Description: The Yosemite Fund, a 501(c)(3) organization established in 1985
to solicit private contributions for Yosemite National Park, has launched a two year capital campaign to raise $12.5
million in private and public funds to correct the blighting conditions of Lower Yosemite Falls in Yosemite National
Park, California and provide an improved experience for visitors. Private donations will account for $10.5 million
of the funds raised, the National Park Service (NPS) will contribute $500,000 and the park's fee demonstration funds
will provide an additional $1.5 million. To date, $12 million has been raised.
Currently, over four million visitors come to Yosemite each year. Yosemite Falls is the highest, most dramatic
waterfall in North America and a major destination in Yosemite Valley. Three million annual visitors experience the
Lower Yosemite Falls viewing area. The entry and visitor circulation area leading up to the base of the Lower Yosemite
Falls is overcrowded, severely degraded, and in dire need of restoration and enhancement based on improved design and
The Yosemite Fund, in cooperation with NPS, working with world-renowned landscape architect Lawrence Halprin,
developed the plan to rebuild and re-landscape the 56-acre Lower Yosemite Falls area. The major elements of the
Yosemite Falls plan include:
- Reconstruction of the western and eastern trails, easing the crowding and enhancing the natural, educational
and interpretive opportunities of the Loop Trail.
- Creation of a new low-profile natural stone amphitheater just off the main trail. This will provide a much
needed venue for a wide variety of educational, interpretive and cultural visitor programs.
- Provision of educational and informational opportunities along the trails. New state-of-the-art interpretive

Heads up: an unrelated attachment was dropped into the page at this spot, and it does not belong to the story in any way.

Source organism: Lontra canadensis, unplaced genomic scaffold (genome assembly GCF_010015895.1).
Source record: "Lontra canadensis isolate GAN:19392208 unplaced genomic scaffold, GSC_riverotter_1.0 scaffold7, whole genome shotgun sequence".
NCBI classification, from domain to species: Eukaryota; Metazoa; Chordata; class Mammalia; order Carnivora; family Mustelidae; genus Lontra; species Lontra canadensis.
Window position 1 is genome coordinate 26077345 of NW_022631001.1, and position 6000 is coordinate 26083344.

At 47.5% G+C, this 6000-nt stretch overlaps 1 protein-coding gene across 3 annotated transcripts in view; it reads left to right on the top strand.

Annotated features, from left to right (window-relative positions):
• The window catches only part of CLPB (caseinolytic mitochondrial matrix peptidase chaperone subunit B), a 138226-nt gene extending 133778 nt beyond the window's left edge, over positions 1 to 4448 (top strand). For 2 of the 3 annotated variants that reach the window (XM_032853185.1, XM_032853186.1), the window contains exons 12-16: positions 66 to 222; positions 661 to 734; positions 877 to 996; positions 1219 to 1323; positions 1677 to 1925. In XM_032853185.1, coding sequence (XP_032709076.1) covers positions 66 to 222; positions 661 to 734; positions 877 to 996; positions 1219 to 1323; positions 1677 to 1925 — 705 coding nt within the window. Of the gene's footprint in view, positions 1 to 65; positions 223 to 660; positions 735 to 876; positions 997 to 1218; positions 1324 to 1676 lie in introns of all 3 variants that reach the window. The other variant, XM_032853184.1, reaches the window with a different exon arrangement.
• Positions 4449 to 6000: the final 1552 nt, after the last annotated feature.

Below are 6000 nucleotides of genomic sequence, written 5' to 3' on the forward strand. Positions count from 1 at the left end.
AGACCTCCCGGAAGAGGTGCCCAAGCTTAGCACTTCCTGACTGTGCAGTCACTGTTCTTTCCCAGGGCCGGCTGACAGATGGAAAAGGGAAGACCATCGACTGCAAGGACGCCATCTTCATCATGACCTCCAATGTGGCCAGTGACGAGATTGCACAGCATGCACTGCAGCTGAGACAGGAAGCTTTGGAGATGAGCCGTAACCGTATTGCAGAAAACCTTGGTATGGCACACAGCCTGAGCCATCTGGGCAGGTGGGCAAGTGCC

components will include comprehensive directional signs, maps and wayside exhibits.
- Expansion and enhancement of the main viewing plaza and interpretive facilities at the Lower Falls main
- Open vistas throughout the area to provide new or historic views of the falls and other features, such as
Half Dome, Glacier Point, and Sentinel Rock.
- Protection and interpretation of Native American and early European cultural sites.
- Creation of places for stopping along the way. Benches and alcoves designed to promote a more leisurely visit
and contemplative use will be placed at multiple locations along the entire Loop Trail.
- Removal of the existing parking lot. Restoration of the area to natural conditions for picnicking and open
- Restoration of the forest and streamside habitat. Comprehensive revegetation and natural area restoration using
native plants and materials are planned for the site.
- Restoration of the Yosemite Creek braided stream system.
Drawings, NEPA, compliance and reviews are completed and 800 feet of new accessible trail was constructed. The
General Contractor began major work on May 12, 2003. Currently, the Eastern trail, bridges, restroom and shuttle bus
stop are under construction. The entire project will be completed by April, 2005.
The Yosemite Fund will create recognition opportunities for donors at various levels. Two large format construction
signs will be built and installed by the Fund at principal locations for the duration of the campaign construction